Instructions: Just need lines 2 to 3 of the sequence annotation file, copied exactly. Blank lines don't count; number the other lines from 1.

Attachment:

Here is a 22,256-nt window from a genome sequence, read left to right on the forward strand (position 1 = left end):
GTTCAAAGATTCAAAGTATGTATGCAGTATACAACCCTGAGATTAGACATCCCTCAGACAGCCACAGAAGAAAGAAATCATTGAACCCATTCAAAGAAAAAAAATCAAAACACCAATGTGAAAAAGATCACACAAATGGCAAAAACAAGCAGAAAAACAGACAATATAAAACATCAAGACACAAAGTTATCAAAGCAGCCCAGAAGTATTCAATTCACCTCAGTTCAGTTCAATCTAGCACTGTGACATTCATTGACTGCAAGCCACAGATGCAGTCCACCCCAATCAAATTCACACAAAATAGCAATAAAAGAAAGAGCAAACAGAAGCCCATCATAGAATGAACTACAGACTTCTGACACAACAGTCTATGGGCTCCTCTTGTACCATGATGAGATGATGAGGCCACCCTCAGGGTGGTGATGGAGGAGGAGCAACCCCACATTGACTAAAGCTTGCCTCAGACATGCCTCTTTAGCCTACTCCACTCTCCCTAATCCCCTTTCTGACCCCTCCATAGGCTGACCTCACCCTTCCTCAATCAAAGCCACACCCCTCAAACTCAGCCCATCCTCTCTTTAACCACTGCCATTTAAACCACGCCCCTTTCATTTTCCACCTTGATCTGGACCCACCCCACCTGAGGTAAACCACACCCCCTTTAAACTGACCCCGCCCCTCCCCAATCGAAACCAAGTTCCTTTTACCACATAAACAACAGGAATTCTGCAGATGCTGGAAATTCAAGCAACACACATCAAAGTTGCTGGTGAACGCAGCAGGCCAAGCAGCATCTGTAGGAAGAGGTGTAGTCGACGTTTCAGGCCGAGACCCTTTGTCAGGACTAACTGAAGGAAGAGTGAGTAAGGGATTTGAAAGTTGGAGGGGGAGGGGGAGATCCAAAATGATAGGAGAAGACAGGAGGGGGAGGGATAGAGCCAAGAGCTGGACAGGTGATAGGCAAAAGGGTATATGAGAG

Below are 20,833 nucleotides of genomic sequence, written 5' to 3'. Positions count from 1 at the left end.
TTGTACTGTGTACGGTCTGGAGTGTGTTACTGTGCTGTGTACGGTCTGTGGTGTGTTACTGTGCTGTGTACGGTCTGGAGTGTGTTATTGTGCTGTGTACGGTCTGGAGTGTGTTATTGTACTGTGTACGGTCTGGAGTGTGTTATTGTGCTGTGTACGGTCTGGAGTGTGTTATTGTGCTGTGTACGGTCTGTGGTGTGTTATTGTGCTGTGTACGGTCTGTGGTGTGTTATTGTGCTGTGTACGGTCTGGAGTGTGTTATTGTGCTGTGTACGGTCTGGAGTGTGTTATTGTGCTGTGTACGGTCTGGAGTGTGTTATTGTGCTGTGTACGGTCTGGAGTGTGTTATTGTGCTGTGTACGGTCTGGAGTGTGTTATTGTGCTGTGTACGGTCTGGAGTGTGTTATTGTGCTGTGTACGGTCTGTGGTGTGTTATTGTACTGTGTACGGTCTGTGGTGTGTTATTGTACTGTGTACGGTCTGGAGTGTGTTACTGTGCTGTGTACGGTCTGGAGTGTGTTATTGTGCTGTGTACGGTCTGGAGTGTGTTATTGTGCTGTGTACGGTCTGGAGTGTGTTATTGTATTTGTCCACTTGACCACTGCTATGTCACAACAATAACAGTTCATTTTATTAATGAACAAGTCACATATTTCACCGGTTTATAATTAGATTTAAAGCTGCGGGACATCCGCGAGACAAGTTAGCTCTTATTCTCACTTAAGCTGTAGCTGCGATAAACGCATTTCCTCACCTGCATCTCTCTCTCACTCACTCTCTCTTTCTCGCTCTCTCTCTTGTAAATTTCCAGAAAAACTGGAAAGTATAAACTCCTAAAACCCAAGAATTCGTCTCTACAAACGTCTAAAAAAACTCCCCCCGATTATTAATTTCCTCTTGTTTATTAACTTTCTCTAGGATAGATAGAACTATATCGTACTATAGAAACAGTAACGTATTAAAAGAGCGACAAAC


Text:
GTTCAAAGATTCAAAGTATGTATGCAGTATACAACCCTGAGATTAGACATCCCTCAGACAGCCACAGAAGAAAGAAATCATTGAACCCATTCAAAGAAAAAAAATCAAAACACCAATGTGAAAAAGATCACACAAATGGCAAAAACAAGCAGAAAAACAGACAATATAAAACATCAAGACACAAAGTTATCAAAGCAGCCCAGAAGTATTCAATTCACCTCAGTTCAGTTCAATCTAGCACTGTGACATTCATTGACTGCAAGCCACAGATGCAGTCCACCCCAATCAAATTCACACAAAATAGCAATAAAAGAAAGAGCAAACAGAAGCCCATCATAGAATGAACTACAGACTTCTGACACAACAGTCTATGGGCTCCTCTTGTACCATGATGAGATGATGAGGCCACCCTCAGGGTGGTGATGGAGGAGGAGCAACCCCACATTGACTAAAGCTTGCCTCAGACATGCCTCTTTAGCCTACTCCACTCTCCCTAATCCCCTTTCTGACCCCTCCATAGGCTGACCTCACCCTTCCTCAATCAAAGCCACACCCCTCAAACTCAGCCCATCCTCTCTTTAACCACTGCCATTTAAACCACGCCCCTTTCATTTTCCACCTTGATCTGGACCCACCCCACCTGAGGTAAACCACACCCCCTTTAAACTGACCCCGCCCCTCCCCAATCGAAACCAAGTTCCTTTTACCACATAAACAACAGGAATTCTGCAGATGCTGGAAATTCAAGCAACACACATCAAAGTTGCTGGTGAACGCAGCAGGCCAAGCAGCATCTGTAGGAAGAGGTGTAGTCGACGTTTCAGGCCGAGACCCTTTGTCAGGACTAACTGAAGGAAGAGTGAGTAAGGGATTTGAAAGTTGGAGGGGGAGGGGGAGATCCAAAATGATAGGAGAAGACAGGAGGGGGAGGGATAGAGCCAAGAGCTGGACAGGTGATAGGCAAAAGGGTATATGAGAG

Below are 20,833 nucleotides of genomic sequence, written 5' to 3'. Positions count from 1 at the left end.